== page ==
The Google App Connector for BlackBerry Enterprise Server makes Google’s e-mail services a little more compelling for businesses, allowing customers to keep using their fully managed mobile e-mail platform with the search giant’s cloud-based e-mail solution.
Tying together BlackBerry devices and management infrastructure with Google’s for-pay e-mail services, the Connector enables push e-mail, global address lists and full synchronization of Google e-mail and contacts–but only partial calendar sync–from the cloud to the corresponding native applications on a company’s managed BlackBerry mobile devices.
However, in the BlackBerry’s native e-mail application, Google can’t offer all the services and features users have come to expect from Gmail. As such, Google expects that its own mobile applications for BlackBerry–like its Gmail client–will play a complementary role on the mobile device going forward.
Google representatives expect that the Google Apps Connector, which is in beta now, will be available as a free add-on to customers of Google Apps Premier and Education Editions in July.
Mobile administrators would install the Google Apps Connector for BES on their existing BlackBerry Enterprise Server (BES) for Microsoft Exchange. Google has tested the Connector with BES for Exchange 4.16. The Connector essentially fools the BES software into thinking it is talking to Exchange Server when it is actually communicating with Google’s e-mail servers using OAuth and Google’s sync and data protocols.
BES with the Google Apps Connector may not scale to the level that mobile e-mail administrators have grown accustomed to with their current e-mail infrastructure. Google says it supports only 250 users per BES server due to the architecture and memory footprint of the Connector, although that number may grow down road as Google has more time to evaluate performance characteristics. For now, however, additional BES servers must be added to support more than 250 users.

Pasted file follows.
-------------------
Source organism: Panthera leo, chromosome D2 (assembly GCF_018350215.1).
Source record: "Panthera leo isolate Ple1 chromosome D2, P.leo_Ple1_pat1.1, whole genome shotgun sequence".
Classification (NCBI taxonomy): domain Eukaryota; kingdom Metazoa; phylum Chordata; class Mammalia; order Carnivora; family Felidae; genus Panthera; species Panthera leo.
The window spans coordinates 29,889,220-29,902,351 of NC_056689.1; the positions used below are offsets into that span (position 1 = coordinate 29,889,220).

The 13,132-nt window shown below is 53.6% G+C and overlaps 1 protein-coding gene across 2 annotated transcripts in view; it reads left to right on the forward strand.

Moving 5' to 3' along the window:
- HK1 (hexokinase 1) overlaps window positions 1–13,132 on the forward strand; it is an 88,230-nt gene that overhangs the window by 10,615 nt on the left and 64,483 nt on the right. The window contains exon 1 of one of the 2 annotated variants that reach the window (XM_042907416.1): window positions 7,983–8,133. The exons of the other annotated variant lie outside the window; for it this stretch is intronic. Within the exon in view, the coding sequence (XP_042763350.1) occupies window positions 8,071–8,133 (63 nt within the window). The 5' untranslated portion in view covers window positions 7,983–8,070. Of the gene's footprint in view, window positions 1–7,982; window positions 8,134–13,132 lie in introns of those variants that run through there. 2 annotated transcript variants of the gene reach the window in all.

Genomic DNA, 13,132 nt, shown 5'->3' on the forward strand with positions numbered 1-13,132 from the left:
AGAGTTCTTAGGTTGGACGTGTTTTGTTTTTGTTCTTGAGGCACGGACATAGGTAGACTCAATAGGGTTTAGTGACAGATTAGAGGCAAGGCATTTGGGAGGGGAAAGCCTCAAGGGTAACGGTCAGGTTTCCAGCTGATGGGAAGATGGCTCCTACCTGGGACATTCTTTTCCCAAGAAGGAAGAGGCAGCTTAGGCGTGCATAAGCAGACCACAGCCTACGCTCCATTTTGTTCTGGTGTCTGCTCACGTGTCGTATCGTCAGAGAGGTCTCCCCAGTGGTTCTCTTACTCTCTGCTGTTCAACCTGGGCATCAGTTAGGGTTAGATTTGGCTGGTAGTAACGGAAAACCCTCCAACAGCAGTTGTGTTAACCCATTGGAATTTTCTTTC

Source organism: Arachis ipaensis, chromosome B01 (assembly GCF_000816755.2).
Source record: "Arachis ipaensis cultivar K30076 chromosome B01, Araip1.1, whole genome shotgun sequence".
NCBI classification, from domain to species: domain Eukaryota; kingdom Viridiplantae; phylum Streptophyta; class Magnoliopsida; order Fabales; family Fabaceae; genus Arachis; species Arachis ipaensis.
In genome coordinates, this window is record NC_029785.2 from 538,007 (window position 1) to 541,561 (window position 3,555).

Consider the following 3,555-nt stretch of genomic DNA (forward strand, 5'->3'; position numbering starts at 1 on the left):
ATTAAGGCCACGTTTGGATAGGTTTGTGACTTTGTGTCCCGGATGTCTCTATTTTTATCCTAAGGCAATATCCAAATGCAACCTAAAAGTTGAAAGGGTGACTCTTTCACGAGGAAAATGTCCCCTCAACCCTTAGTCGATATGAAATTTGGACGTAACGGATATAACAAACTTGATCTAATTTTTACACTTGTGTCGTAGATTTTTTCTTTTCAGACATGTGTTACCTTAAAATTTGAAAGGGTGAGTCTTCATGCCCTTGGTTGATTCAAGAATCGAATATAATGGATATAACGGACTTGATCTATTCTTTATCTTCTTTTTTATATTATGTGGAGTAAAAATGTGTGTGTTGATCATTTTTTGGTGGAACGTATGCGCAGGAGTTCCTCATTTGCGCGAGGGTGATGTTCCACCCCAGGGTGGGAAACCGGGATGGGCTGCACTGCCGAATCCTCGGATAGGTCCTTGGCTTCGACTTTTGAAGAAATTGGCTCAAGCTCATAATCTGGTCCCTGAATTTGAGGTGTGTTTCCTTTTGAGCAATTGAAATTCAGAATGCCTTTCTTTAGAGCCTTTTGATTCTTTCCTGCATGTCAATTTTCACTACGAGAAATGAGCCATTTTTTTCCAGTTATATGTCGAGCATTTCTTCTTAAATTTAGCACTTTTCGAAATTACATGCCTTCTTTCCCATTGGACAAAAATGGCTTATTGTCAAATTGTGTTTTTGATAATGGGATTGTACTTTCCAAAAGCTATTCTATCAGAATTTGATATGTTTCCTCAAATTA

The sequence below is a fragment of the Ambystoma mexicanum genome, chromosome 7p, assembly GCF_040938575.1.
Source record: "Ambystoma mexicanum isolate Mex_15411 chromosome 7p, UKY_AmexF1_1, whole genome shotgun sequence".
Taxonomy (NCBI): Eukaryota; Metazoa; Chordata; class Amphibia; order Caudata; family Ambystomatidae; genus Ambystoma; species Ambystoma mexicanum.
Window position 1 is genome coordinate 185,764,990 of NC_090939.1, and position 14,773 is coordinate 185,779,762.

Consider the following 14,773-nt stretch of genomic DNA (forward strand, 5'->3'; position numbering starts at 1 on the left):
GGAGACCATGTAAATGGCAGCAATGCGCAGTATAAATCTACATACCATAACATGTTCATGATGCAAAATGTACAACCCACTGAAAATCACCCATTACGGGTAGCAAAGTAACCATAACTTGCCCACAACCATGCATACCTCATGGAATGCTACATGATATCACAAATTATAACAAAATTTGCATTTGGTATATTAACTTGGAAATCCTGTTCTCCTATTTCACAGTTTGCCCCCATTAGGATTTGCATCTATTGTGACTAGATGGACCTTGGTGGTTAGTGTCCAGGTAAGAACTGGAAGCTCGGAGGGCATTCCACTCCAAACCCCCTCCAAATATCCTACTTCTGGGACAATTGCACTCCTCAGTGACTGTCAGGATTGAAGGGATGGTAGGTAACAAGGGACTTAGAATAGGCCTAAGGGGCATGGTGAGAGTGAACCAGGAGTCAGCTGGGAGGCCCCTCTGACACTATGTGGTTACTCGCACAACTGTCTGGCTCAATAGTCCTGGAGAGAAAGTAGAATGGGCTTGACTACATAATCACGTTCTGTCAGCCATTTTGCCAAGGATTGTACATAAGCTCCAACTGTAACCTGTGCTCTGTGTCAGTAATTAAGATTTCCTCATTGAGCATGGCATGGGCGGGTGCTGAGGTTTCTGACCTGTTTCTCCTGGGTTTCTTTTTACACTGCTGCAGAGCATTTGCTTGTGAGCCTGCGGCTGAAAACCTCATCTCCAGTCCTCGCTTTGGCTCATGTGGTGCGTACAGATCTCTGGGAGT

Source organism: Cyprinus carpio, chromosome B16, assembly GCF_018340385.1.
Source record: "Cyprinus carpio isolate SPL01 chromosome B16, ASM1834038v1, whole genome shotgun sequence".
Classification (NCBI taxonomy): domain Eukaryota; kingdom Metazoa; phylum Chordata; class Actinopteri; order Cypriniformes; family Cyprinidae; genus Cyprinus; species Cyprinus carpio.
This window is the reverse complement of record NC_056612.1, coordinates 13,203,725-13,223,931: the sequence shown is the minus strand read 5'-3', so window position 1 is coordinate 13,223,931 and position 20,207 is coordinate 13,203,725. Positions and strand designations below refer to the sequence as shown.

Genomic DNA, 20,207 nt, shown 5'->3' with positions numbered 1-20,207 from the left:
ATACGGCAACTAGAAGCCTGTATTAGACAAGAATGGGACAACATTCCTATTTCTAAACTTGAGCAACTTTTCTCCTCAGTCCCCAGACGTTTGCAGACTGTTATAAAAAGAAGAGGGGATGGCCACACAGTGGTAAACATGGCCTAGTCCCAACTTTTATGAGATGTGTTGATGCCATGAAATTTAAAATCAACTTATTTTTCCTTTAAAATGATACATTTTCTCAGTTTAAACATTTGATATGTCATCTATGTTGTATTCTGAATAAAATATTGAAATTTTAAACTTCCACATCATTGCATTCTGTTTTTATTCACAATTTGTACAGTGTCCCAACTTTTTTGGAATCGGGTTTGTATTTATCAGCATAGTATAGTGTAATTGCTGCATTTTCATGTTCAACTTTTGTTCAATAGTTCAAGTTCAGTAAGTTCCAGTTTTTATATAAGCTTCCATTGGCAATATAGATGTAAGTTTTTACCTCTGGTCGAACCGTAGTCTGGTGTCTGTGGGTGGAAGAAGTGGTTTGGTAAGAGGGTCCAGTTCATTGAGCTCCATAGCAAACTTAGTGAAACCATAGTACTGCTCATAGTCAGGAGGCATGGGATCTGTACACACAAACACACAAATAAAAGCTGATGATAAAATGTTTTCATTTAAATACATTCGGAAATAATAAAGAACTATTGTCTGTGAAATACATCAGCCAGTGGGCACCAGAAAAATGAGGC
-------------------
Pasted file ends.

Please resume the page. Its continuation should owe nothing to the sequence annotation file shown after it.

Google officials claim that other than a few initial setup steps, the bulk of the administrative work to configure Google App accounts or provision Google software (like Google Maps or Google Mobile App) to BlackBerry devices is done via RIM’s familiar BlackBerry Manager.
To try out an end user’s experience with the Connector, Google provided me with a BlackBerry Curve 8900 preconfigured to work with a test Google Apps domain and BES server–both of which Google configured and maintained. As such, I was not able to validate Google’s statements about the server-side installation, policy management or device configuration in this test.
Familiar Experience on BlackBerry
On the device side, however, I found the Google-powered experience to be a familiar one on a BlackBerry. I could use the device’s native e-mail, calendar and contact applications for most things.
Synchronization of actions between the device and Google cloud happens in a timely fashion in most cases. When reading an e-mail on the BlackBerry device, the same e-mail would be marked read on the Gmail Web interface right away. Also, I found that I could archive or “star” an e-mail on the device by simply moving it to the corresponding folder. Google also claims that the Connector will synchronize labels from Gmail, although I could not find any evidence that this works at this time.
Users will likely find they still may need the Gmail Mobile App on their device for some functionality. For instance, the BlackBerry device maintains only a few days of e-mails (depending on configuration). Gmail and Google Apps users may be well accustomed to being able to search quickly through gigabytes and months of collected communications. These users will need to rely on Google’s client application for that kind of activity.
Contact synchronization occurs bi-directionally. Updates made on-device replicate immediately to the cloud and can include all contact details plus any configured contact photos attached to an entry. In addition to the users’ own contact lists, administrators can create a Global Address List for a list of contacts common to everyone in the e-mail domain.
Calendar integration with Gmail services is a little less robust, offering only one-way synchronization from the Web calendar to the device. Therefore, while users can input calendar entries on their devices, these updates will not synchronize back to Google Calendar.
Raju Gulabani, director of product management for Google Apps, said the company’s research showed that the majority of users use the device calendar in this way, so read-only access is acceptable. To my ears, however, it sounds more like two-way calendar sync simply wasn’t ready in time for Google’s desired launch date. Indeed, Gulabani said that two-way calendar sync should be added as an enhancement down the road.
In tests, I found calendar and contact synchronizations do not get pushed to the device like e-mail does, but instead they piggyback with push mail. According to Google representatives, the “presence of an e-mail is an indication that the user wants to be notified of the calendar changes. If no e-mail is present, we wait for next scheduled sync to save on battery life.”